When you select ground beef for your burger at the grocery store or butcher, look for 95% lean ground beef to save on calories in a burger and saturated fat. You can also combine lean ground beef with lean ground turkey or lean ground turkey to keep the beef flavor but minimize the saturated fat and calories.

Try It Topless

Most hamburger buns add calories in a burger , fat and refined carbohydrates to your meal. So cut your count in half by going without the top of your bun. Your hamburger will be messier to eat, but a little bit healthier. And you can always use a fork and knife if necessary. Another option is to use a lettuce wrap as a bun and skip the bread entirely.

Scale Back on Salt

Many restaurant hamburgers are very salty. If you are trying to cut back on sodium in your diet, scale back on the added salt when you cook a burger at home. Use other seasonings like fresh onion or jalapeno for a boost of flavor.

Be Cautious With Condiments

The burger patty is high in calories on its own. Toppings and condiments can send your fat and calorie count over the edge. Skip bacon, mayo, barbecue sauce, and even ketchup if you want a burger with fewer calories and fat and less sugar. If you order a burger at a restaurant, ask for your condiments on the side. Then keep your portion size to about a tablespoon.

Select Your Side Dish With Care

What pairs perfectly with a juicy burger? If you are eating out, it’s likely that your meal will come with fries and maybe even a milkshake. Your total calorie count for that meal will be in the thousands. If you want to cut fat and calories in a burger, enjoy your burger with veggie sticks, a small salad, or a side of steamed veggies. Drink water or unsweetened iced tea to quench your thirst.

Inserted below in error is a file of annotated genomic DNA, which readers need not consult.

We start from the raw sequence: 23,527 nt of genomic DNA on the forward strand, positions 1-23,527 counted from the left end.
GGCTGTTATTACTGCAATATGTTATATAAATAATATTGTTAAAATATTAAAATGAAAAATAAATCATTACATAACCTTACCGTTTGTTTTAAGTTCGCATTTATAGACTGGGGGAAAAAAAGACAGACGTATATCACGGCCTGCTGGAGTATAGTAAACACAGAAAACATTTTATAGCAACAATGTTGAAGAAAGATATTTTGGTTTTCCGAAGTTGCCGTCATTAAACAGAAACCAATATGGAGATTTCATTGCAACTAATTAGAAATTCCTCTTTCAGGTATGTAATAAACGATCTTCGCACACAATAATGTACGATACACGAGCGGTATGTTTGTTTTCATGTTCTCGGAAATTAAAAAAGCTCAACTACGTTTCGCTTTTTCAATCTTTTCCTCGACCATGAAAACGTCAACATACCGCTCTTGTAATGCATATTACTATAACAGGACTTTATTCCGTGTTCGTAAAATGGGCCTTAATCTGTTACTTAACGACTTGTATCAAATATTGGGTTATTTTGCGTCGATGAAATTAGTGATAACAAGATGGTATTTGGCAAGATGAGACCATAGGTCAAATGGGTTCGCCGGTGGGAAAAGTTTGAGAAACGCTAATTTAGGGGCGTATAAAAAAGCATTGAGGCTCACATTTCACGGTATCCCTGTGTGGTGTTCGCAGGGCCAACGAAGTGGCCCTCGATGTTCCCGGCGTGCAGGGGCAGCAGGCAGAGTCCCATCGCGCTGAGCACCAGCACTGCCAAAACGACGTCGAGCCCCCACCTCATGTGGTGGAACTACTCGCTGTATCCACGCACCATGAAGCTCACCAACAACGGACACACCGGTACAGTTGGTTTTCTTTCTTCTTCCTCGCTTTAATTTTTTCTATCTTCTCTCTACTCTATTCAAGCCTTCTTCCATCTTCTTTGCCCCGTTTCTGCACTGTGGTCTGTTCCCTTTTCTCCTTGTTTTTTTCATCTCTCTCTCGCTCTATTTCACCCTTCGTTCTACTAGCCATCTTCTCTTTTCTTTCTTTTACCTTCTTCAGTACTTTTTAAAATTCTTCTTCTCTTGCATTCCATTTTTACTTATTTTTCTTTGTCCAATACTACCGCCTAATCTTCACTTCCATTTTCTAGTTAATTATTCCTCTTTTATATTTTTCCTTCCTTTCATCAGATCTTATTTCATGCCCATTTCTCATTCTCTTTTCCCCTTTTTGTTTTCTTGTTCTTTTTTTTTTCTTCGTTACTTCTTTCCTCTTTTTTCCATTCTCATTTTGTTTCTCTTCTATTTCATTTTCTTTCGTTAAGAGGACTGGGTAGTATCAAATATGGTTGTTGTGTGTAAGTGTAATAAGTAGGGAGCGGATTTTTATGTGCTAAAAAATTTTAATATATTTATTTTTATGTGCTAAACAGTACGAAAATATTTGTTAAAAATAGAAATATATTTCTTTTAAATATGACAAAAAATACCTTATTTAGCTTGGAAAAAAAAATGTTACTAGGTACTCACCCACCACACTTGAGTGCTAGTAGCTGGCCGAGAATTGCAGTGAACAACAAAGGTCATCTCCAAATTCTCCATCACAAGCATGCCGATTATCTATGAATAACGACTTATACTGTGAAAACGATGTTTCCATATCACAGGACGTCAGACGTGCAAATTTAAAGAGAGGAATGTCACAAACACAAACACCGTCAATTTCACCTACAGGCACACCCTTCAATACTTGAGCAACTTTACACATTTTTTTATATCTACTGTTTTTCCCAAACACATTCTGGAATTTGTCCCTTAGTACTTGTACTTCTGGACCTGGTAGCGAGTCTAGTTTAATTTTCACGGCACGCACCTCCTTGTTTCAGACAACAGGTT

Hamburger Alternatives

You might be tempted to try a burger alternative to make your meal more healthy. A white turkey burger, a chicken burger or a meat alternative (like a soy burger) is sometimes lower in calories in a burger.

A Boca Veggie Burger, for example, provides about 124 calories (a little less than half the amount in a ground-beef patty). But calorie counts aren’t always lower. For example, if a turkey burger is made with the fattiest parts of the bird (dark meat and skin), then the calorie count may not be much lower than a beef burger.

If you love a juicy burger but want to cut back significantly on calories, make a fresh mushroom burger instead. Roast a portobello mushroom cap (conveniently shaped like a burger patty) and place it on a whole wheat bun. Add a single slice of cheese if you’d like, along with tomato, lettuce, and pickles, and you’ve got a healthier burger that is delicious and satisfying.

The calories in a burger are not really much of an issue as long as you remain physically active in life or you regularly perform fitness exercise. Like any other food, eating hamburgers should simply be in moderation. What you should do is to quit worrying about your calorie intake completely. Over worrying is even more dangerous to your health. And secondly, you are meant to enjoy life so you should stop restricting yourself with too much worry and just enjoy the best things that life can offer like the juicy hamburger.